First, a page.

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Help purging a zone on this system.

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russ216
russ216 Member Posts: 22
We have 3 zones, though they don’t look to be fully isolated. I see no return valves to close. There is a boiler feed valve, and 3 valves which appear to be outlets to hook the hose up to but not sure how to operate them. Boiler PSI shows about 5.

The middle zone which goes upstairs is pretty cool to the touch and the others are very hot. It wasn’t too bad andd then i tried to bleed some air out of it from upstairs yesterday and it shot some air out, 2 drops of water and then nothing. Any help is appreciated!
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  • JohnNY
    JohnNY Member Posts: 3,231
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    You need more pressure in the boiler via that feed valve. Post some pictures please and we'll/I'll be able to guide you through what should be a simple process.
    Contact John "JohnNY" Cataneo, NYC Master Plumber, Lic 1784
    Consulting & Troubleshooting
    Heating in NYC or NJ.
    Classes
    russ216
  • russ216
    russ216 Member Posts: 22
    edited November 2018
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    The boiler is from 1982 by the way. The inducer was bad and i just replaced the assembly. New exhaust too. Before the inducer was replaced one day i noticed some water dripping on the flames around where the inducer seal was. Really scared that it was the boiler but it only lasted that one day. Now im wondering if it only did it at a higher PSI. We had it checked out at our normal annual and they said all was good though days before that.

    Hoping that was just some condensate as the old exhaust was very rusted. That was a month ago and everythingg was great until yesterday - though the water was much louder andd bubbly in that zone.
  • JohnNY
    JohnNY Member Posts: 3,231
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    You seem to be missing some key components there. An Expansion tank, a pressure reducing valve, a backflow preventer. Where are you located that your service company hasn't added these pieces for you. They are Code-mandated everywhere I'm aware of.
    Anyway, open that water feed valve until you get to about 12 PSI in the boiler, then see what happens or go bleed the radiators and try it then. Try to always maintain around 12 PSI. That's pretty standard for 2-story home.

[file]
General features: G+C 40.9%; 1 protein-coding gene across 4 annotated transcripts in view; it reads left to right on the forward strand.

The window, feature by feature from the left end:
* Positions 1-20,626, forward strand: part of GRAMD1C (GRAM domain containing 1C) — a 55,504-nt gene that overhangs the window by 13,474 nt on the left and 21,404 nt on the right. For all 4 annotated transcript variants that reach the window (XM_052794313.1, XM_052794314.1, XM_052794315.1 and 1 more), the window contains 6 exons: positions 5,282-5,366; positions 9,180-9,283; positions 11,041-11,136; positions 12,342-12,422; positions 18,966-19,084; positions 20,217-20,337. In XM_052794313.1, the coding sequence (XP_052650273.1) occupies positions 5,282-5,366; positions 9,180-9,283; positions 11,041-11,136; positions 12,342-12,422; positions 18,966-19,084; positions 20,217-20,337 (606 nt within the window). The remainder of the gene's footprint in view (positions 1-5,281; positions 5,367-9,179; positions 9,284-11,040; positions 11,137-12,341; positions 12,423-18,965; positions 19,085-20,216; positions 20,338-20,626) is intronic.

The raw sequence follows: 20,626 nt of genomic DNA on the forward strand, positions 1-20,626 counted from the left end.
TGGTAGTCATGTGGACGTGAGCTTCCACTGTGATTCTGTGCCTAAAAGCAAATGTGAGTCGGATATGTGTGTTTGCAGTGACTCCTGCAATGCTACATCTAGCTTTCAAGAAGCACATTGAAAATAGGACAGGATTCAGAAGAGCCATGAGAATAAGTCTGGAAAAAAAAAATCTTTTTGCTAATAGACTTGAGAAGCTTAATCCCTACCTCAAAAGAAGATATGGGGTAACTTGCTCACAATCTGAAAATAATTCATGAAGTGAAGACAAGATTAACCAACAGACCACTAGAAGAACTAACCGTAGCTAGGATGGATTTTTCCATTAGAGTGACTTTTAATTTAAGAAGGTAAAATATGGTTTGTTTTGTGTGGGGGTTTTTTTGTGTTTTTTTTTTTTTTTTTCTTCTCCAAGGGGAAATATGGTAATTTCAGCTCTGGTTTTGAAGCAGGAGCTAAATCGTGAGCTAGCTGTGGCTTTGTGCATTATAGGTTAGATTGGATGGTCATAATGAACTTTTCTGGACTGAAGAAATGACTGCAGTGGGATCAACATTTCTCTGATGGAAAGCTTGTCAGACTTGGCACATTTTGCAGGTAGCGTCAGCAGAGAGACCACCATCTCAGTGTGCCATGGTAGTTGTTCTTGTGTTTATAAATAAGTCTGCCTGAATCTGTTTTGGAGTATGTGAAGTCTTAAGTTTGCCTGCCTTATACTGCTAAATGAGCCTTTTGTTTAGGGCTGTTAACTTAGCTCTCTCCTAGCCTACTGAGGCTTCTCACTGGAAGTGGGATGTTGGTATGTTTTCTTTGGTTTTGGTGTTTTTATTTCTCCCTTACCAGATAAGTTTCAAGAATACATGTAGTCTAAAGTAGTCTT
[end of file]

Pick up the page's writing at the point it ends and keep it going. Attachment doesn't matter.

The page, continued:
Contact John "JohnNY" Cataneo, NYC Master Plumber, Lic 1784
    Consulting & Troubleshooting
    Heating in NYC or NJ.
    Classes
  • russ216
    russ216 Member Posts: 22
    edited November 2018
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    Thanks! I do have an expansion tank - but you're right, most of those other components are missing. Anything i should do with the expansion tank? I'll upload a picture now.

    Also, only add water to the boiler after it's been off for awhile I think?

    I'm in the suburbs of Philadelphia, btw.
  • russ216
    russ216 Member Posts: 22
    edited November 2018
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    Here’s the expansion tank up top here in the rafter.

    When i open the feed, the system needs to be off for quite awhile beforehand right? The circ pump goes off when the boiler is shut off too at the switch.
  • russ216
    russ216 Member Posts: 22
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    Also, it sounds like you’re saying i don’t need to hook up the hose to that loop?
  • Gordy
    Gordy Member Posts: 9,546
    edited November 2018
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    You must have the proper system pressure to raise the water to the highest elevation in the system. Depending on that elevation 12-15psi will do it in most 2 story homes.

    To get the air out you’ll need to maintain that pressure while bleeding that zone like you were trying to do. It won’t hurt to go with a little more pressure while bleeding the zone. Just don’t go over 20-25 psi the relief valve opens at 30psi.

    Also bleed the system with the circulator, and boiler off.
    russ216
  • Zman
    Zman Member Posts: 7,574
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    You have a compression tank which explains the lack of air eliminator.
    Does it have a glass site on the end? Learning to manage that tank is the key to success on this one.
    "If you can't explain it simply, you don't understand it well enough"
    Albert Einstein
  • russ216
    russ216 Member Posts: 22
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    Thanks @Gordy ! Okay - so if i have this correct it looks like this is maybe simpler than i thought?

    1. Turn off the boiler system, and circ pump
    2. Wait until the water temperature is "x" lower. ?
    3. Open the feed valve maybe to 15-20psi
    4. Go upstairs and bleed the air.
    5. Repeat until the PSI stays around 12-15 and no air is left upstairs (ie water is flowing out)
  • russ216
    russ216 Member Posts: 22
    edited November 2018